The leader in the Illinois Republican Senate primary fended off fresh questions Sunday about his divorce files as the Democratic front-runner got an emotional endorsement from civil rights leader Jesse Jackson and visited black churches.

Primary voters on Tuesday will choose Republican and Democratic candidates to succeed retiring U.S. Sen. Peter Fitzgerald (search), a Republican.

In Springfield, Republican leader Jack Ryan (search) again refused to make public the contents of sealed child-custody papers stemming from his divorce from actress Jeri Ryan (search).

He told reporters the papers are sealed to protect his 9-year-old son and said he didn't believe they contained damaging information.

"I don't think anything to do with my son or my family should be part of this campaign," Ryan said. "They are not running for office. It's just me."

Meanwhile, standing in front of a Chicago church choir, Jackson endorsed Barack Obama (search) and recalled how Congress passed the landmark Voting Rights Act 39 years ago after civil rights marchers outside Selma, Ala., were met with dogs and police clubs.

"We must never forget the blood of the cross or the blood on the bridge at Selma, Ala.," Jackson said. He urged his audience to "vote to have a black man of substance in the U.S. Senate."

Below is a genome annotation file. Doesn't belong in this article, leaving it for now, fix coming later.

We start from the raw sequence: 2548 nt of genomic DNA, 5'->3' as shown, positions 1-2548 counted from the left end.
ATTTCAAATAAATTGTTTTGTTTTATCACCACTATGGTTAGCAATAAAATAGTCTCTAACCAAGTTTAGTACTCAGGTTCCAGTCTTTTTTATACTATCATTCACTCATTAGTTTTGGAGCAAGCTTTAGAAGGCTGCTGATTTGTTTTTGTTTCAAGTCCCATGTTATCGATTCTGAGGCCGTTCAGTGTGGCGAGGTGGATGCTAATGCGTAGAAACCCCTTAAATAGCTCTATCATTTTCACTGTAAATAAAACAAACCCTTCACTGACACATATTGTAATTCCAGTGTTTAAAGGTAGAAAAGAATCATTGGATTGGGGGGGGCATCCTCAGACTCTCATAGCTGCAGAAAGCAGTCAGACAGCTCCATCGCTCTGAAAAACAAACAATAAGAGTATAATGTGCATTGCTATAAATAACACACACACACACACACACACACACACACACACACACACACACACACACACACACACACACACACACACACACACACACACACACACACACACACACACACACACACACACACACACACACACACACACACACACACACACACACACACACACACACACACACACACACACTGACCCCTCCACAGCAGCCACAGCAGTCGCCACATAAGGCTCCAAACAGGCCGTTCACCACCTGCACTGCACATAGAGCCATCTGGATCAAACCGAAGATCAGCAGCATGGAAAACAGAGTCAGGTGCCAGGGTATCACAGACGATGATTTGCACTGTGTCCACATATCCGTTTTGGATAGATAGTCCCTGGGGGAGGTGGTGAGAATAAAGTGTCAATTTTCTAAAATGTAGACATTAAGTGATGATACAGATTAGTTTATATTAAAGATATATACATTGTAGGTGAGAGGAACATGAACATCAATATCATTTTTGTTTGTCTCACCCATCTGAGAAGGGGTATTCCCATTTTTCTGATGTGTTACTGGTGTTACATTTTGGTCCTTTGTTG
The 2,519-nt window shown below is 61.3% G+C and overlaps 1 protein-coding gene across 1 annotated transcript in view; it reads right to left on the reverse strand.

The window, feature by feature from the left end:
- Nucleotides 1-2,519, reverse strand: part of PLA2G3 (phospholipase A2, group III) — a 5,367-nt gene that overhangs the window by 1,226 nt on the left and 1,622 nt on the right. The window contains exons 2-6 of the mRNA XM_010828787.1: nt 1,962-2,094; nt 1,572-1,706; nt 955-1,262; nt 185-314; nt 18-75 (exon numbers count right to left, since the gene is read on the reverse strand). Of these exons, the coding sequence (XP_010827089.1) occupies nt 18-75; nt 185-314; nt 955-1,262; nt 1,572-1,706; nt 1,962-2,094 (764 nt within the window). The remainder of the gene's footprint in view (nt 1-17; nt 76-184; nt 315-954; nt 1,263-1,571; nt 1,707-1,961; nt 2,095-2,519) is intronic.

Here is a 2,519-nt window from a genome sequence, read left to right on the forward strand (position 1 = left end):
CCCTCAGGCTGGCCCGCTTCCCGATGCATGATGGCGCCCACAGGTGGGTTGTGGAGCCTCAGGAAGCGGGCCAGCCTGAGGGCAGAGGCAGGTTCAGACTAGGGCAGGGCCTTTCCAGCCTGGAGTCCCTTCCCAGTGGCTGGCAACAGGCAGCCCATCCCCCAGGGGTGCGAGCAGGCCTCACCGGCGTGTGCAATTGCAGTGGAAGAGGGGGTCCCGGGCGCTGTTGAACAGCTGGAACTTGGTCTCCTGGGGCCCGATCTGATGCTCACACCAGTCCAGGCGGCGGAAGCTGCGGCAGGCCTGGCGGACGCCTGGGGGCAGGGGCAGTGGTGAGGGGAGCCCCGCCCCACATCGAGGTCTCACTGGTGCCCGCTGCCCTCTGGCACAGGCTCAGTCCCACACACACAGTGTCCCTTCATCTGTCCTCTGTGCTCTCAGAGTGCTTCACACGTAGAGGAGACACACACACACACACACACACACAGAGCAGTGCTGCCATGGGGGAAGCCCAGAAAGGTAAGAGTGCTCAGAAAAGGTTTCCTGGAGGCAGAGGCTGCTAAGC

Obama, leading in all recent polls, sought to fire up supporters to produce a big turnout Tuesday, saying, "I need you to carry me across the finish line." Obama, the son of a Kenyan father, dismissed any notion that his unusual-sounding name would be a handicap.

"If we can elect a governor named Rod Blagojevich (search) we can elect a senator named Barack Obama," the Harvard-trained former civil rights lawyer said.

The pressure on Ryan to unseal the documents intensified as another Republican candidate, Jim Oberweis, called on Ryan to "clear the air."

Oberweis suggested Sunday that former Gov. Jim Edgar (search), state GOP Chairwoman Judy Baar Topinka or Cardinal Francis George of Chicago could view the records and assure voters there was nothing of concern. At a Republican dinner in Peoria, Oberweis met briefly with Ryan to discuss the proposal, but Ryan turned it down.

Republican officials have said they fear Ryan will win the primary only to have the papers become public anyway and that they could wreck his candidacy if the content is embarrassing.

"If he's the nomination of our party, there's no doubt that it's going to be disclosed. That's just the way things happen in politics," said U.S. Rep. Ray LaHood of Peoria, who backs Andy McKenna in the Senate race.

In an editorial Saturday, the Chicago Tribune said Ryan should release the documents.

A Copley News Service poll released Sunday showed Obama with 37 percent, Dan Hynes with 18 percent, trader Blair Hull with 16 percent, and other Democrats in single digits.

Among Republicans, it showed Ryan with 45 percent, McKenna with 12 percent, Oberweis with 11 percent and all others in the single digits.

The telephone survey of 400 probable voters had a margin of error of 5 percentage points. It was conducted Monday through Wednesday, before the controversy over Ryan's records heated up.